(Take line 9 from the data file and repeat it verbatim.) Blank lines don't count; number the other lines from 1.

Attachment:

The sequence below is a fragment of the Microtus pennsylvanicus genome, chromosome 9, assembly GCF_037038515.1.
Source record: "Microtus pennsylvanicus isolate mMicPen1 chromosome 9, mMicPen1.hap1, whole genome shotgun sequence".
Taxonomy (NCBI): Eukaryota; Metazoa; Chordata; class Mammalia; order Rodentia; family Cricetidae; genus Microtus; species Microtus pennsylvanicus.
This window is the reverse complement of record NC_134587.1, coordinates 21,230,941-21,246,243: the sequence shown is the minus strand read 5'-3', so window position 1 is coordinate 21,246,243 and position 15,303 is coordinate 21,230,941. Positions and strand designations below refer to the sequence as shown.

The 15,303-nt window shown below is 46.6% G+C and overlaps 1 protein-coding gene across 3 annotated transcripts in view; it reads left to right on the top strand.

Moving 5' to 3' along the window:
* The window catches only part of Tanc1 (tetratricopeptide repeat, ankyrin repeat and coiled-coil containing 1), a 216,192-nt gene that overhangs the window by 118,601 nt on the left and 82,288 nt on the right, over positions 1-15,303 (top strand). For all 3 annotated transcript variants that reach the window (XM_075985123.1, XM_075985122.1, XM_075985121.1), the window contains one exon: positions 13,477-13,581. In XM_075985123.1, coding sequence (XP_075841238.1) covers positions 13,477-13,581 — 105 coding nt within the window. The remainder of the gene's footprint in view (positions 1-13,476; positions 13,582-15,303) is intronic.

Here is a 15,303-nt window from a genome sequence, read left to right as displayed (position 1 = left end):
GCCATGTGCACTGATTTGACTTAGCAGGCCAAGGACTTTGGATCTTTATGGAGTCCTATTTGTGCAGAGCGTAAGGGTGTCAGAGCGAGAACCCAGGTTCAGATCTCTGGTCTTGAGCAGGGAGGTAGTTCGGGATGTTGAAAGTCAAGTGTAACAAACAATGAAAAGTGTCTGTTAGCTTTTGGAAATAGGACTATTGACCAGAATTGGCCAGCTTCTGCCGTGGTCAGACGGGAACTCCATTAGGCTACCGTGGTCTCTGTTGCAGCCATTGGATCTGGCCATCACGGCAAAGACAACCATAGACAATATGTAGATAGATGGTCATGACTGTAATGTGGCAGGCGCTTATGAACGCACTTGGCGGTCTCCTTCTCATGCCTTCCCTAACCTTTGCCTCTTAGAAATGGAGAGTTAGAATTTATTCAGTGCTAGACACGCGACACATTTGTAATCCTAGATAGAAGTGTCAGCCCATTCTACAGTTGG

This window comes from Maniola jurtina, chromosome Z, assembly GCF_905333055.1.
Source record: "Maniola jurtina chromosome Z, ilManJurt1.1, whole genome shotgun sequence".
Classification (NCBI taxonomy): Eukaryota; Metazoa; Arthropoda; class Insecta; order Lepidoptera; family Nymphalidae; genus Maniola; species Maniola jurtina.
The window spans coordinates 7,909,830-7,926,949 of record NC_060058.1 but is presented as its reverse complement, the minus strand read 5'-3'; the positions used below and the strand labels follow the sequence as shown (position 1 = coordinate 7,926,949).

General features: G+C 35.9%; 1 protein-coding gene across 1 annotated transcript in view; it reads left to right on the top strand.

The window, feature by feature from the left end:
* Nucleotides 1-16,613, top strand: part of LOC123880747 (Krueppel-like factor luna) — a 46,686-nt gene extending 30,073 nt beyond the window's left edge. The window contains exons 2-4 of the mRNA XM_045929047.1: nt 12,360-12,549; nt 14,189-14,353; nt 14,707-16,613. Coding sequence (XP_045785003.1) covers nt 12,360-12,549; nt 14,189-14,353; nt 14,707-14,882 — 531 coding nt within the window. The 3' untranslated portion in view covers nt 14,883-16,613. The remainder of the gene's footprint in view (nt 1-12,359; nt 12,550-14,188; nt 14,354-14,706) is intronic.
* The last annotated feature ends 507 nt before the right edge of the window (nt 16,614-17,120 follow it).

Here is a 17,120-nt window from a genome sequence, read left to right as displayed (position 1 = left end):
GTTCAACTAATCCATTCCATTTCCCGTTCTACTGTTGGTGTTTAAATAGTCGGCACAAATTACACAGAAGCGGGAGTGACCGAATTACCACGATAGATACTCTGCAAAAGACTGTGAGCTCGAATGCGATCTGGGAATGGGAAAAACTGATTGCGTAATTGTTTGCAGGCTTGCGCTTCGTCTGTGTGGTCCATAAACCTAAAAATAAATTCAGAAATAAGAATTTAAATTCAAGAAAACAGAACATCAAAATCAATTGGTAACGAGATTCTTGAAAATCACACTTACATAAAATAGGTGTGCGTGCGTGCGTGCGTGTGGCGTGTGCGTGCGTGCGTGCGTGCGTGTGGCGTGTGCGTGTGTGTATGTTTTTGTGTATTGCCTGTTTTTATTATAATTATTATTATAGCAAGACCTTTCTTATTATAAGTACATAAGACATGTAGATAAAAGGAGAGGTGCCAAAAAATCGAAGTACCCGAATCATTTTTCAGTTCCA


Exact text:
GCCATGTGCACTGATTTGACTTAGCAGGCCAAGGACTTTGGATCTTTATGGAGTCCTATTTGTGCAGAGCGTAAGGGTGTCAGAGCGAGAACCCAGGTTCAGATCTCTGGTCTTGAGCAGGGAGGTAGTTCGGGATGTTGAAAGTCAAGTGTAACAAACAATGAAAAGTGTCTGTTAGCTTTTGGAAATAGGACTATTGACCAGAATTGGCCAGCTTCTGCCGTGGTCAGACGGGAACTCCATTAGGCTACCGTGGTCTCTGTTGCAGCCATTGGATCTGGCCATCACGGCAAAGACAACCATAGACAATATGTAGATAGATGGTCATGACTGTAATGTGGCAGGCGCTTATGAACGCACTTGGCGGTCTCCTTCTCATGCCTTCCCTAACCTTTGCCTCTTAGAAATGGAGAGTTAGAATTTATTCAGTGCTAGACACGCGACACATTTGTAATCCTAGATAGAAGTGTCAGCCCATTCTACAGTTGG